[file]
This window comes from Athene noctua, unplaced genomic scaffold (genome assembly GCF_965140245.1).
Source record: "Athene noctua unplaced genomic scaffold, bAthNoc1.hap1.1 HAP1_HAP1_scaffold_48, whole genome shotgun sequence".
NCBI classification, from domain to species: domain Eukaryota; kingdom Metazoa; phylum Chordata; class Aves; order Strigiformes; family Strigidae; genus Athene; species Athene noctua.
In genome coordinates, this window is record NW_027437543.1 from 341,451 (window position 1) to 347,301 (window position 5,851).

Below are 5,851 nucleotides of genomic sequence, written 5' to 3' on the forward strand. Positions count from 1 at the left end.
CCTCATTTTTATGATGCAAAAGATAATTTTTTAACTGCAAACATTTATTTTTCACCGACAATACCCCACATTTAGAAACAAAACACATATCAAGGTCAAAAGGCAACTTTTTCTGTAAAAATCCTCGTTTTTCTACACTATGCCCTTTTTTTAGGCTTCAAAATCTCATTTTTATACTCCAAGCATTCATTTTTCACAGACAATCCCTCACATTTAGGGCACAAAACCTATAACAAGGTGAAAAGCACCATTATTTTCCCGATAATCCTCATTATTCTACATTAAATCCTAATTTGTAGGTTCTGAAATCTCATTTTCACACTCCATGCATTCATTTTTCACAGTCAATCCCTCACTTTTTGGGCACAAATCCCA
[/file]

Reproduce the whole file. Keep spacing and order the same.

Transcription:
This window comes from Athene noctua, unplaced genomic scaffold (genome assembly GCF_965140245.1).
Source record: "Athene noctua unplaced genomic scaffold, bAthNoc1.hap1.1 HAP1_HAP1_scaffold_48, whole genome shotgun sequence".
NCBI classification, from domain to species: domain Eukaryota; kingdom Metazoa; phylum Chordata; class Aves; order Strigiformes; family Strigidae; genus Athene; species Athene noctua.
In genome coordinates, this window is record NW_027437543.1 from 341,451 (window position 1) to 347,301 (window position 5,851).

Below are 5,851 nucleotides of genomic sequence, written 5' to 3' on the forward strand. Positions count from 1 at the left end.
CCTCATTTTTATGATGCAAAAGATAATTTTTTAACTGCAAACATTTATTTTTCACCGACAATACCCCACATTTAGAAACAAAACACATATCAAGGTCAAAAGGCAACTTTTTCTGTAAAAATCCTCGTTTTTCTACACTATGCCCTTTTTTTAGGCTTCAAAATCTCATTTTTATACTCCAAGCATTCATTTTTCACAGACAATCCCTCACATTTAGGGCACAAAACCTATAACAAGGTGAAAAGCACCATTATTTTCCCGATAATCCTCATTATTCTACATTAAATCCTAATTTGTAGGTTCTGAAATCTCATTTTCACACTCCATGCATTCATTTTTCACAGTCAATCCCTCACTTTTTGGGCACAAATCCCA